France: Interview with Romain, farmer in Loire-Atlantique

We publish an unofficial translation of the article of La Cause Du Peuple

At the end of February, the Cause du Peuple Nantes committee went to join the farmers who were blocking the SCA Ouest logistics platform, a Leclerc logistics platform which supplies the entire greater West.

We met Romain, a farmer, who told us a little about the blockage.

Romain: I am a farmer within a GAEC. A GAEC is a joint agricultural group. On our farm, we have different operations, different works. We have a herd of dairy cows, we grow our grain on the farm to make bread and flour, I take care of the market gardening workshop on this farm. It is a farm which is collectively organized, formerly a family farm, which is transforming into a farm with third parties. Most of our stuff sell through intermediaries . So we have a store on the farm, then there are AMAP [Translator’s note: Association for the preservation of farmer agriculture] networks, school restaurants, local restaurants and other producers to enhance their range in their store.

CdP: Can you tell us about this blockage?

Romain: So the blockage started Monday evening around 21h. There were 35 tractors, so a few more farmers because there were farmers who were only able to move with their car, that was really done at short notice.

The meetings took place on Monday in the afternoon and in the evening things got moving. The target, SCA West, was chosen because Leclerc does not respect the EGALIM law [Translator’s note: law that rules over the trade relations in the farmer sector] at all. They have a purchasing center in Belgium. We know that the EGALIM law is really the minimum thing, it is the minimum service, but even the minimum service is not respected. So there you go, we’re starting from a basis on which we can discuss, even with people who are not on our side. It’s logical, economical in fact.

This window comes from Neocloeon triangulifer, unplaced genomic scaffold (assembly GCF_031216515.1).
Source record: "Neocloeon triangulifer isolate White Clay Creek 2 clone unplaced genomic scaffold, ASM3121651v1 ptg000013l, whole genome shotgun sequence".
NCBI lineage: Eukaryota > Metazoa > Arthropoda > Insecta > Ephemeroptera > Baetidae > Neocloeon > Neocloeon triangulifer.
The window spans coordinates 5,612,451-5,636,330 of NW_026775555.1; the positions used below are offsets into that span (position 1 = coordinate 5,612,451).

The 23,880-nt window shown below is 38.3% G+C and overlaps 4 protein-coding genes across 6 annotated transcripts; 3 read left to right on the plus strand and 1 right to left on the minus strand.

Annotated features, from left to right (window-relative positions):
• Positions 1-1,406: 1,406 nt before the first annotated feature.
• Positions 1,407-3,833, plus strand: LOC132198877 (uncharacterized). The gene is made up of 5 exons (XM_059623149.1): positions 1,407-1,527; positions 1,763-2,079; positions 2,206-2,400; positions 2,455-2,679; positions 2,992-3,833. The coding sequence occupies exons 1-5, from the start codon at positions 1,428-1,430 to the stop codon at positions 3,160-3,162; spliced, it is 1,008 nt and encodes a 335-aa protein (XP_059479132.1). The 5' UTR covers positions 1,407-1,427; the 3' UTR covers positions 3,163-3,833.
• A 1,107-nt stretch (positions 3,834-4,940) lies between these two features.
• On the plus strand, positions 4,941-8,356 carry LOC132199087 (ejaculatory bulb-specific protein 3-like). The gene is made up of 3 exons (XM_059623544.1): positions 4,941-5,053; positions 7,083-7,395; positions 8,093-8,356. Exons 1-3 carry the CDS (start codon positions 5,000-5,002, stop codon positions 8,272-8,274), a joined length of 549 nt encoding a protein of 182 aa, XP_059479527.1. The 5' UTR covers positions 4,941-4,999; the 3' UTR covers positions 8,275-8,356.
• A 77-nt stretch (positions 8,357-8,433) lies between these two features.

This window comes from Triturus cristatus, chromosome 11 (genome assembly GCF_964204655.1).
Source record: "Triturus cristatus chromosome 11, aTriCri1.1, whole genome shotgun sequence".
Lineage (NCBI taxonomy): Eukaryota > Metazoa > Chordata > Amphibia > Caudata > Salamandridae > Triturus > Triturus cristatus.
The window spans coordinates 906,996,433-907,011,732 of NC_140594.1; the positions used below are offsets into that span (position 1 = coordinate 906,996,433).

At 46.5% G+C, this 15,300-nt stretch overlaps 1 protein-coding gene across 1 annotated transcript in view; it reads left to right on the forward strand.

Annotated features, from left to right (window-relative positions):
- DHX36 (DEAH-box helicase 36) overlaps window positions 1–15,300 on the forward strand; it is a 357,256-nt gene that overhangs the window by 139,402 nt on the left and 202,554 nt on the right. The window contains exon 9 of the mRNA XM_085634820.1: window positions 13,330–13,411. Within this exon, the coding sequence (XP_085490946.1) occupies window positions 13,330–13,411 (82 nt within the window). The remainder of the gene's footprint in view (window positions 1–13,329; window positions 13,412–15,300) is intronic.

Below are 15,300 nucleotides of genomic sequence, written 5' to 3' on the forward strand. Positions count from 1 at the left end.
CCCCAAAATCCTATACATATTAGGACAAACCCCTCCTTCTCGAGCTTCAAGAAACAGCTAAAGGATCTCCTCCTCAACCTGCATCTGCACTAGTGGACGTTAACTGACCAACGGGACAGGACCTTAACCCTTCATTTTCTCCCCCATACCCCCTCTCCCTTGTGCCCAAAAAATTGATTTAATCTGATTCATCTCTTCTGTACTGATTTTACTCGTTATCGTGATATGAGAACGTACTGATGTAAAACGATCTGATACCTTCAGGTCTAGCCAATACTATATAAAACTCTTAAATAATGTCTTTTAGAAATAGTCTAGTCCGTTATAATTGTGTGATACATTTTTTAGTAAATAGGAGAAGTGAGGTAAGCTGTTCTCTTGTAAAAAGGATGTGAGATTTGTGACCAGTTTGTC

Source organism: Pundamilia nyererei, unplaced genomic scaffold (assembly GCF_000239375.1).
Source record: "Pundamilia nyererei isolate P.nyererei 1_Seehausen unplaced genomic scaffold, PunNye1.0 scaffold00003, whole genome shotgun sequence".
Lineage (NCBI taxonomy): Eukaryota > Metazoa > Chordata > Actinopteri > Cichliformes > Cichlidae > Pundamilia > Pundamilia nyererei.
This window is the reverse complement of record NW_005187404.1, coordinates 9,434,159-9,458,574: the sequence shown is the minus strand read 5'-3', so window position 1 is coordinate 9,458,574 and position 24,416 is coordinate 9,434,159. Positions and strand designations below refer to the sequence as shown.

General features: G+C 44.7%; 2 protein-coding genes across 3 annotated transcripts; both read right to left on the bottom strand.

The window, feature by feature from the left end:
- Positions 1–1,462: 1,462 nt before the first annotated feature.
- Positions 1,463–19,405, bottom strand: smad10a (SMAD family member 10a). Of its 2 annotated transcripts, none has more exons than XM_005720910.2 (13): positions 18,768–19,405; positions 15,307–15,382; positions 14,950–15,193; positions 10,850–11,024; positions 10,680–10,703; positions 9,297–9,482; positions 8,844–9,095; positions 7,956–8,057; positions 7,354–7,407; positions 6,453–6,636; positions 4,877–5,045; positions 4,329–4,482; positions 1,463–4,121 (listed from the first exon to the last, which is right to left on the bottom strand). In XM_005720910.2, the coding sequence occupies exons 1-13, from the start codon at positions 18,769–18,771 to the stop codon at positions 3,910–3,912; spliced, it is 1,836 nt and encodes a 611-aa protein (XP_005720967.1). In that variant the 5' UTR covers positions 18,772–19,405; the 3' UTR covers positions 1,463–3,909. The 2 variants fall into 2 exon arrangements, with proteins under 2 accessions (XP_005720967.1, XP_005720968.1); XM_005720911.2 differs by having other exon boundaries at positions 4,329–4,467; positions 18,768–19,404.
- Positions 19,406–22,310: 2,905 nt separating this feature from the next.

It is a target which is quite symbolic and at the same time which makes noise. Because SCA Ouest is the largest center, the largest platform for redistributing products for Leclerc in the great West. So it will affect the Pays de la Loire as well as Brittany and even a little Deux-Sèvres, all that. So that affects around sixty Leclercs stores. If we add the drives, we are at 74 I believe.

Why did we decide to join this protest by farmers in general?

Quite apart from the labels, it’s because the demands we’ve been hearing about in the media, whether from the FNSEA [Translator’s Note: National Federation of Agricultural Holders’ Unions], the Coordination Rurale [Translator’s note: French farmers’ union], are absolutely not the ones we’re making. We have points of convergence on free trade agreements, and for example, there’s a European law about to be passed on the turning of the soil. We won’t be able to till it, for example, grasslands that are considered permanent, but they are considered permanent after five years.

We, in organic farming, have long rotation systems. This is the basis of organic farming, rotation and therefore in a system where we do different works, if we cannot return old meadows after a while, thus integrating them into the rotation cycle, we will find it blocked and therefore limited and confined to either only breeding, or only cultivation. Finally, this is really a specialization that annoys us.